Introducing “Tear the Roof Off the Sucker,” Ray Davis brings the bass.  GC, Glen, and Starchild dominate the vocals as all the funkateers, including Sly Stone, come onto the stage to say goodbye.  Bootsy plays some cowbell.  Saying goodbye to the crowd, the band busts into “Funkin’ for Fun.”  If you see my mother, tell her I’m alright, just funkin’ for fun!

Mothership Connection: Live from Houston is pure, unkut funk.  I can’t recommend watching the dvd of the performance for the visual presentation enough.  Witnessing it confirmed my decision that if I could travel back in time to only one event, it would be a vintage P-Funk performance.  Time to go to church with George and his merry band of funkateers.


If you got faults, defects or shortcomings,
You know, like arthritis, rheumatism or migraines,
Whatever part of your body it is,
I want you to lay it on your radio, let the vibes flow through.
Funk not only moves, it can re-move, dig?
The desired effect is what you get
When you improve your Interplanetary Funksmanship.

Track Listing:

01- Cosmic Slop
02- Do That Stuff (Intro)
03- Do That Stuff
04- Gammin’ On Ya
05- Standing On The Verge
06- Children Of Production
07- Mothership Connection
08- Dr. Funkenstein
09- Comin’ Round the Mountain
10- P. Funk
11 Tear The Roof Off The Sucker
12- Funkin’ For Fun

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Ice Cream Daydream

Posted in Funk, Music on May 8, 2009 by trapperKeeper


One day a revelatory sound hit me.  Struck dumb by the Funk like Saul on his way to Damascus, I almost burst into tongue on hearing Shuggie’s grooves.  Instantly, I was addicted to Shuggie Otis’ Inspiration Information (1974).  Hypnotized by the laid back, hazy West Coast groove, I listened to the record on repeat.  When I go back to it now, I still find myself hitting rewind like Ahmed.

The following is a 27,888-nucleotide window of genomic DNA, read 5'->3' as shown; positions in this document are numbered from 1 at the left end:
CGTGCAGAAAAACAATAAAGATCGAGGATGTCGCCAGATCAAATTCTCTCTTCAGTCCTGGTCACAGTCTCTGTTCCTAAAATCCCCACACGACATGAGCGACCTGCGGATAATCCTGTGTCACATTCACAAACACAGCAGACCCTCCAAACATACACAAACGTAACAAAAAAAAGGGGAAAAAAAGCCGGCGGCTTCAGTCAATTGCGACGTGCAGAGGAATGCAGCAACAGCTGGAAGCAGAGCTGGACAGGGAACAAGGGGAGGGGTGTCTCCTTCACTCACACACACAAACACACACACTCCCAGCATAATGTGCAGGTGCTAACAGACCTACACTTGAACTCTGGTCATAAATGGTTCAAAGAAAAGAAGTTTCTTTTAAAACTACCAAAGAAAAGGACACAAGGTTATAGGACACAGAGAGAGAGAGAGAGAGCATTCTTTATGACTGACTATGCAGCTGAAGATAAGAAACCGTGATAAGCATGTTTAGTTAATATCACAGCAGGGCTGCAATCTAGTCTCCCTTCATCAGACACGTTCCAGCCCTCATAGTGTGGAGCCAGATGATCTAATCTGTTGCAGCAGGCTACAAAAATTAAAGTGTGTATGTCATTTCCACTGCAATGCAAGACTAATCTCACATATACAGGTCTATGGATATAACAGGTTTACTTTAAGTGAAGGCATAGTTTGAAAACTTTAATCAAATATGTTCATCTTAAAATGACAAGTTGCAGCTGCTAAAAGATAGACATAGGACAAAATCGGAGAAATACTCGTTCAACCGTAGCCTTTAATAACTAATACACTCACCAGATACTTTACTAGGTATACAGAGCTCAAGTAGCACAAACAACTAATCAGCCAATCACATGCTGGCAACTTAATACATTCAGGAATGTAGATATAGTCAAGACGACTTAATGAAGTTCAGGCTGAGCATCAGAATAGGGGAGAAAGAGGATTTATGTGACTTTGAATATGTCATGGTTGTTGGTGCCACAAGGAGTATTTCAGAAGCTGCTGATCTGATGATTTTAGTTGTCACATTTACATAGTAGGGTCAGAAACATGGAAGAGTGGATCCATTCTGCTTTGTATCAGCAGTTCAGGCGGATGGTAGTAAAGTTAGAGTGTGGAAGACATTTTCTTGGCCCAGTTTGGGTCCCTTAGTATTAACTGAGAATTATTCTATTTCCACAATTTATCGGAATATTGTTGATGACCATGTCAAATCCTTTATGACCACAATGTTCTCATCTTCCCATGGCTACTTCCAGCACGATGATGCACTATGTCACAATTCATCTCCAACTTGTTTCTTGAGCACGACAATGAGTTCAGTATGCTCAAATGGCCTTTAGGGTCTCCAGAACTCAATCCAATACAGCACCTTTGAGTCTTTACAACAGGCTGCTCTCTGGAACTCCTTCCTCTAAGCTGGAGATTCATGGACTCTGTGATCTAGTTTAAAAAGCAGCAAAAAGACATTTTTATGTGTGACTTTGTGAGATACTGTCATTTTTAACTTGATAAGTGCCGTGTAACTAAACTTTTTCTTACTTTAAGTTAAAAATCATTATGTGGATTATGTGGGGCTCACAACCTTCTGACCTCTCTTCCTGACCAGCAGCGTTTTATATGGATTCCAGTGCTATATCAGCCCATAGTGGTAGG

Anyhow, I had already been bit hard by the funk bug by the time I discovered Shuggie’s work.  Considering how dynamite his work was, I was a bit shocked that I had never heard of the man before.  I was familiar the song “Strawberry Number 23,” which was made famous by the Brothers Johnson.  A master alchemist, Shuggie embraces the whole of the African-American music tradition to express his unique funk.  Allegedly, Shuggie wrote and played all the instruments on the album.  It took three years for Inspiration Information to come out as the follow up to Freedom Flight (1971).  Only twenty-one at the time of its’ release, Shuggie dropped off the face of the music world for a variety of reasons.

Shuggie’s album has a strange quality to it.  Unique, but not original, Shuggie’s sound mixed a lot of current music, including Funkadelic, Stevie Wonder, and Sly Stone.  Shuggie wasn’t ahead of his time, but his work still has a timeless quality to it.  Shuggie will take you away to another place if you’re willing to listen.


Clouds & Power Lines

Posted in Art, Photos on May 7, 2009 by trapperKeeper


Some nice clouds presented themselves the other day when we had a break from rain.  Yes, the clouds were green and trees purple.  And yes, I need to get a better camera still.  Fuzzy resolution annoys me greatly.